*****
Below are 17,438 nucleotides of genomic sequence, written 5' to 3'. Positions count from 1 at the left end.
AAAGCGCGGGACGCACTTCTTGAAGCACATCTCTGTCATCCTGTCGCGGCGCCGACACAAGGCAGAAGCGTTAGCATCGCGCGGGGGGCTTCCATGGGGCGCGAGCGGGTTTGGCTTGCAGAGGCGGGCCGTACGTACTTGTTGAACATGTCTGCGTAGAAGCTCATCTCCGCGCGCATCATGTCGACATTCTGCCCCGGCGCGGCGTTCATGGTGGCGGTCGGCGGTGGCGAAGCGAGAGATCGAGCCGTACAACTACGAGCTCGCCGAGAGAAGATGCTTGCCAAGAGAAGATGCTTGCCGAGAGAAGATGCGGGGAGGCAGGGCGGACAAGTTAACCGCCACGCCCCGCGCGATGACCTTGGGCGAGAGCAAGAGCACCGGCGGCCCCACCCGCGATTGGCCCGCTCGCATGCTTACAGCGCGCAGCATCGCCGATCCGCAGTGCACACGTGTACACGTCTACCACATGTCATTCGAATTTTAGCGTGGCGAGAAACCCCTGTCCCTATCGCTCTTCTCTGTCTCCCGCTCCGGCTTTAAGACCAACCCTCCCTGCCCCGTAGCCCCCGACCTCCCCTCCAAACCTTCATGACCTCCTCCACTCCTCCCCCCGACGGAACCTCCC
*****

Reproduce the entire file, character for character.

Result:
Below are 17,438 nucleotides of genomic sequence, written 5' to 3'. Positions count from 1 at the left end.
AAAGCGCGGGACGCACTTCTTGAAGCACATCTCTGTCATCCTGTCGCGGCGCCGACACAAGGCAGAAGCGTTAGCATCGCGCGGGGGGCTTCCATGGGGCGCGAGCGGGTTTGGCTTGCAGAGGCGGGCCGTACGTACTTGTTGAACATGTCTGCGTAGAAGCTCATCTCCGCGCGCATCATGTCGACATTCTGCCCCGGCGCGGCGTTCATGGTGGCGGTCGGCGGTGGCGAAGCGAGAGATCGAGCCGTACAACTACGAGCTCGCCGAGAGAAGATGCTTGCCAAGAGAAGATGCTTGCCGAGAGAAGATGCGGGGAGGCAGGGCGGACAAGTTAACCGCCACGCCCCGCGCGATGACCTTGGGCGAGAGCAAGAGCACCGGCGGCCCCACCCGCGATTGGCCCGCTCGCATGCTTACAGCGCGCAGCATCGCCGATCCGCAGTGCACACGTGTACACGTCTACCACATGTCATTCGAATTTTAGCGTGGCGAGAAACCCCTGTCCCTATCGCTCTTCTCTGTCTCCCGCTCCGGCTTTAAGACCAACCCTCCCTGCCCCGTAGCCCCCGACCTCCCCTCCAAACCTTCATGACCTCCTCCACTCCTCCCCCCGACGGAACCTCCC